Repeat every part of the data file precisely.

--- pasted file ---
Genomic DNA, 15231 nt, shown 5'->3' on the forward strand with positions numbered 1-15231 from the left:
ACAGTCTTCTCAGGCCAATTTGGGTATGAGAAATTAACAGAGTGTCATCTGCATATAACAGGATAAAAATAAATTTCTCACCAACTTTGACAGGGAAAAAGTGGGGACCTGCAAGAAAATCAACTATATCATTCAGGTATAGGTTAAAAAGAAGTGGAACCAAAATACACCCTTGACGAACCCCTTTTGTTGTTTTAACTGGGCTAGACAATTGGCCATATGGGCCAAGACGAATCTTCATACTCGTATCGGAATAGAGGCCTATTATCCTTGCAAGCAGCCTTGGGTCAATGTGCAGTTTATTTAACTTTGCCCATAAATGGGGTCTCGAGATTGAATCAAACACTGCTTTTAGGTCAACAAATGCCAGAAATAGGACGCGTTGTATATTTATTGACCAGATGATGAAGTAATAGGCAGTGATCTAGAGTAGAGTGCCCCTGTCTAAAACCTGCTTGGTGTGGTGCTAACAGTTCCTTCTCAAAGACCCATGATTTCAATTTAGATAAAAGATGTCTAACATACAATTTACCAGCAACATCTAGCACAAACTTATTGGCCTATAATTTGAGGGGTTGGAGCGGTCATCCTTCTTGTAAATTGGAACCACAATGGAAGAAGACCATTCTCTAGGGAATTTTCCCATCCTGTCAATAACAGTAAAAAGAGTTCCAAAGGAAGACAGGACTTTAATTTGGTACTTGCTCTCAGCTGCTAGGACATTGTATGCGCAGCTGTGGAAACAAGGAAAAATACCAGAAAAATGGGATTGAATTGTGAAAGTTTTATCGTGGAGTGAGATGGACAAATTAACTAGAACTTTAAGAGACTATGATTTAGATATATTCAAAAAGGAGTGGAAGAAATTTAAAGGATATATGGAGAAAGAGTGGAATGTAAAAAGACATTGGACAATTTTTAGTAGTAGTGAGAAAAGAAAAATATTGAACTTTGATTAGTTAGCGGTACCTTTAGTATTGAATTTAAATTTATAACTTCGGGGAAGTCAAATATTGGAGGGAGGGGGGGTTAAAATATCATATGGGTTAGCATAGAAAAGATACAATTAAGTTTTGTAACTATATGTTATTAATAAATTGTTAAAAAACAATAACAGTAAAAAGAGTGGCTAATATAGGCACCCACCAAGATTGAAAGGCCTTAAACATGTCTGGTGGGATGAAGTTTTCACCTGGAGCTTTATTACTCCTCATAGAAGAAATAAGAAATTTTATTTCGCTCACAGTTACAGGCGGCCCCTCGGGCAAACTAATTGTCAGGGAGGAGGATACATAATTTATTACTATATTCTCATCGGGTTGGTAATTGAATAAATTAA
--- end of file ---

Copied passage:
Genomic DNA, 15231 nt, shown 5'->3' on the forward strand with positions numbered 1-15231 from the left:
ACAGTCTTCTCAGGCCAATTTGGGTATGAGAAATTAACAGAGTGTCATCTGCATATAACAGGATAAAAATAAATTTCTCACCAACTTTGACAGGGAAAAAGTGGGGACCTGCAAGAAAATCAACTATATCATTCAGGTATAGGTTAAAAAGAAGTGGAACCAAAATACACCCTTGACGAACCCCTTTTGTTGTTTTAACTGGGCTAGACAATTGGCCATATGGGCCAAGACGAATCTTCATACTCGTATCGGAATAGAGGCCTATTATCCTTGCAAGCAGCCTTGGGTCAATGTGCAGTTTATTTAACTTTGCCCATAAATGGGGTCTCGAGATTGAATCAAACACTGCTTTTAGGTCAACAAATGCCAGAAATAGGACGCGTTGTATATTTATTGACCAGATGATGAAGTAATAGGCAGTGATCTAGAGTAGAGTGCCCCTGTCTAAAACCTGCTTGGTGTGGTGCTAACAGTTCCTTCTCAAAGACCCATGATTTCAATTTAGATAAAAGATGTCTAACATACAATTTACCAGCAACATCTAGCACAAACTTATTGGCCTATAATTTGAGGGGTTGGAGCGGTCATCCTTCTTGTAAATTGGAACCACAATGGAAGAAGACCATTCTCTAGGGAATTTTCCCATCCTGTCAATAACAGTAAAAAGAGTTCCAAAGGAAGACAGGACTTTAATTTGGTACTTGCTCTCAGCTGCTAGGACATTGTATGCGCAGCTGTGGAAACAAGGAAAAATACCAGAAAAATGGGATTGAATTGTGAAAGTTTTATCGTGGAGTGAGATGGACAAATTAACTAGAACTTTAAGAGACTATGATTTAGATATATTCAAAAAGGAGTGGAAGAAATTTAAAGGATATATGGAGAAAGAGTGGAATGTAAAAAGACATTGGACAATTTTTAGTAGTAGTGAGAAAAGAAAAATATTGAACTTTGATTAGTTAGCGGTACCTTTAGTATTGAATTTAAATTTATAACTTCGGGGAAGTCAAATATTGGAGGGAGGGGGGGTTAAAATATCATATGGGTTAGCATAGAAAAGATACAATTAAGTTTTGTAACTATATGTTATTAATAAATTGTTAAAAAACAATAACAGTAAAAAGAGTGGCTAATATAGGCACCCACCAAGATTGAAAGGCCTTAAACATGTCTGGTGGGATGAAGTTTTCACCTGGAGCTTTATTACTCCTCATAGAAGAAATAAGAAATTTTATTTCGCTCACAGTTACAGGCGGCCCCTCGGGCAAACTAATTGTCAGGGAGGAGGATACATAATTTATTACTATATTCTCATCGGGTTGGTAATTGAATAAATTAA